Let’s talk about density. I had a spell of teaching math in schools and when you talked about density pupils’ eyes glazed over. It’s really not THAT complicated but it is important for the fat vs muscle debate.
One pound of muscle weighs the same as one pound of fat.
But you knew that, didn’t you? (DIDN’T you? Remember those textbook illustrations: one pound of bricks weighing the same as one pound of feathers.)
So when people talk about pounds of muscle weighing more than fat what they really mean is muscles are denser than fat. Muscles take up less space.
Muscle and fat affect your weight and body composition in very different ways. In this blog post, we’ll take a look at the difference between fat and muscle, how they affect your weight, and why you can’t just convert fat to muscle mass.
How Fat and Muscle Affect Your Weight
Okay, let’s have a reminder – what is density? Density is defined as the mass of an object divided by its volume. In other words, it’s a measure of how much stuff is packed into a given space.
Fat has a lower density than muscle because it takes up more space. So although these two guys look completely different, they could both be the same weight. One has the extra volume of body fat while the other is all lean body mass.
(Lean body mass, also called lean mass is total body weight minus body fat weight).
But there’s a big misconception that muscle is a LOT denser than fat and all you need to do is convert your fat to muscle fiber by going to the gym and you’ll end up with a “perfect” body. Marketers love pushing this idea. No dieting required. And it’s so WRONG.
Density of Muscle vs Density of Fat
On average, the density of muscle is about 1.1kg/liter while the average density of fat is about 0.9kg/liter. So 1 liter of muscle weighs 1.1kg or 2.42 pounds and 1 liter of fat weighs 0.9 kg or 1.98 pounds.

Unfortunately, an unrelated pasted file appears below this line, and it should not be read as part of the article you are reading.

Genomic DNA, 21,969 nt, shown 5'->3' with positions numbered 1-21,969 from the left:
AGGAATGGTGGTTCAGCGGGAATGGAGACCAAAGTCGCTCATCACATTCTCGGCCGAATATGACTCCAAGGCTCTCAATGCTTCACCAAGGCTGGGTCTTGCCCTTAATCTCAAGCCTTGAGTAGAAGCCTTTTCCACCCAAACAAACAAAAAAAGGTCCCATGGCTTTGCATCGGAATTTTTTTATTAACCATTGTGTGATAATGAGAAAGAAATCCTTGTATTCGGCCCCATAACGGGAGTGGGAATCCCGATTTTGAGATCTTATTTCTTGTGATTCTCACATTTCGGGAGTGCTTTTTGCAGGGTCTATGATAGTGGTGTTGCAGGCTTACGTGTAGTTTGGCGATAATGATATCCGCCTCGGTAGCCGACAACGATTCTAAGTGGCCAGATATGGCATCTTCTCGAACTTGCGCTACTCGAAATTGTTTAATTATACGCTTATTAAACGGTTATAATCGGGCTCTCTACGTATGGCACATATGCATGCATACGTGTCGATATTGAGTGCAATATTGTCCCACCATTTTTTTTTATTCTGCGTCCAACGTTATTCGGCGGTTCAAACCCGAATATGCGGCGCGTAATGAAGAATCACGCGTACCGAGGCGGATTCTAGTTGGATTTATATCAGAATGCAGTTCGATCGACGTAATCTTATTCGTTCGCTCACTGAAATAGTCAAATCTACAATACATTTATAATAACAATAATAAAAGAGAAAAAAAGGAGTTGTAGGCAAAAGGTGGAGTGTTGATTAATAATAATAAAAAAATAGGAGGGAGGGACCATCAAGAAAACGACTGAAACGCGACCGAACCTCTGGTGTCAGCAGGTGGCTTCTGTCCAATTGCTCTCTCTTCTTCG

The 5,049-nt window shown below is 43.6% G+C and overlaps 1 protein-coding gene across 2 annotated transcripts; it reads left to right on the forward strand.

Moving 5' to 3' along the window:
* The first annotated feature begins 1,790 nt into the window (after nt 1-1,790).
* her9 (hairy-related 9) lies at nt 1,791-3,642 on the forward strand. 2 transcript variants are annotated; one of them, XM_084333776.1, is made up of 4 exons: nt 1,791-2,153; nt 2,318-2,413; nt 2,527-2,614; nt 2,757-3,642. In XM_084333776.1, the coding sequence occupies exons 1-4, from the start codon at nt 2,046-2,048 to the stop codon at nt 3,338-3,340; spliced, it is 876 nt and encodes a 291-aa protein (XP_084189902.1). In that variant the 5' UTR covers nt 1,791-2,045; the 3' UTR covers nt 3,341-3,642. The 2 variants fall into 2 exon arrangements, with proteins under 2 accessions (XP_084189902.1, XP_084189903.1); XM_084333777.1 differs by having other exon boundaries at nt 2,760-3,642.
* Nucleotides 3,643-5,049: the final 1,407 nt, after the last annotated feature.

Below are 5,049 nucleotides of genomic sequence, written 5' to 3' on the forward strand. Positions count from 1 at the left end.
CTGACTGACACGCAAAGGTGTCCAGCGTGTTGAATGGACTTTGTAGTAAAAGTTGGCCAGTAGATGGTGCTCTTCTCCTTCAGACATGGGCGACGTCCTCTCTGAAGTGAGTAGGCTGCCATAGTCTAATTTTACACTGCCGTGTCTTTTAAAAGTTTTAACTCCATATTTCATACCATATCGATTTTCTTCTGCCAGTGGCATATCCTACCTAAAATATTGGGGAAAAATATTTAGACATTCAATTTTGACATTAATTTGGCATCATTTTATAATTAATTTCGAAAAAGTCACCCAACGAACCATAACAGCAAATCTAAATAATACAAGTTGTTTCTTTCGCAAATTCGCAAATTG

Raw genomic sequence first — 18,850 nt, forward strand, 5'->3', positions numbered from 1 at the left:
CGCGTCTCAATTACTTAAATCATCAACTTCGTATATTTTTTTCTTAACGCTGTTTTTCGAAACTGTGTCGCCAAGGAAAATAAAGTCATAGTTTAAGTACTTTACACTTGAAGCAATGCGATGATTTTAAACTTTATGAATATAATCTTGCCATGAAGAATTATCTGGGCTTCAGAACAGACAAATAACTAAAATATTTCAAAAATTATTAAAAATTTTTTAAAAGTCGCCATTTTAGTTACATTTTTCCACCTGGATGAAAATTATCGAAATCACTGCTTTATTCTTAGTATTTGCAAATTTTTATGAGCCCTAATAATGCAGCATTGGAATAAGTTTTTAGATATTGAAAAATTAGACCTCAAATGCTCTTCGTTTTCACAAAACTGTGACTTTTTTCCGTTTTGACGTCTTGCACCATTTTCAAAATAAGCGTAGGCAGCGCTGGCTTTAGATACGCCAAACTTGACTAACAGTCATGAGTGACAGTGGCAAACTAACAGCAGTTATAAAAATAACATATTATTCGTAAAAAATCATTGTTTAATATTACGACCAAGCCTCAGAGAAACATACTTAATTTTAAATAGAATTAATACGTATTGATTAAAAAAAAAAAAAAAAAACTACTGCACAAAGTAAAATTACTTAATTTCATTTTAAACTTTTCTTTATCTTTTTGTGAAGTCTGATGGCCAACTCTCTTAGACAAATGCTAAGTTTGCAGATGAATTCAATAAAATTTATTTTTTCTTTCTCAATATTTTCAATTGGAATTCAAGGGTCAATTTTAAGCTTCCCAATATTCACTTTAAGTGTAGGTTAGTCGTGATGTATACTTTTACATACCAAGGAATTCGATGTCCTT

Think about this in terms of how your body looks – muscle takes up approximately 20% less space than fat. It’s a significant difference but it’s not a massive difference.
If you’re going to the gym regularly and failing to lose weight, don’t assume it’s because you’re replacing body fat with muscle weight. There could be other reasons why you’re not losing weight.
Related post: Why Your Weight Loss Is Slow (And What To Do About It)
Why You Need Fat
It’s popular to talk about fat as if it’s a demon. But it’s an essential part of your body composition. According to the American Council on Exercise, essential fat is 10 to 13% for women and 2 to 5% for men.
This is a survival level!
Health Risks of High Body Fat
Carrying excess body fat comes with a whole host of health risks including a higher risk of heart disease, high blood pressure, stroke, type 2 diabetes, certain types of cancer, sleep apnea, and infertility.
That’s why it’s important to maintain a healthy body fat percentage. Fat weight can be difficult to measure so most health professionals rely on BMI (body mass index).
What is BMI?
BMI is a measure of body fat based on height and weight. A BMI of 18-25 is considered a healthy weight and an indicator of good health.
25-30 is considered overweight, 30-35 is considered obese, and 35+ is considered morbidly obese.
It’s a very rough and ready indicator and fails to take into account your muscle-to-fat ratio. Based on BMI, you can have a dangerously low body fat percentage and STILL be considered obese.
Different Types Of Fat
Before you shed fat it’s worth understanding the different types of fat found in the body.
- Essential fat
- Subcutaneous fat
- Visceral fat.
Essential fat is found in the bone marrow, brain, central nervous system, and other organs. It’s essential for survival and you can’t live without it.
Subcutaneous fat is the layer of fat beneath the skin. This type of fat serves as an energy reserve and insulation against cold temperatures.
Visceral fat is the type of fat that surrounds the organs in the abdominal cavity. It’s sometimes called “belly fat” and it’s the most dangerous type of fat. Visceral fat increases the risk of heart disease, stroke, and type-II diabetes. Fortunately, it’s the easiest fat layer to lose.
What happens if your body fat percentage is too low?
If your body fat levels are too low you’re risking fat-soluble vitamin deficiencies, increased risk of disease, and for women, fertility issues. It also affects your performance. Low body weight is associated with reduced brain function and fatigue.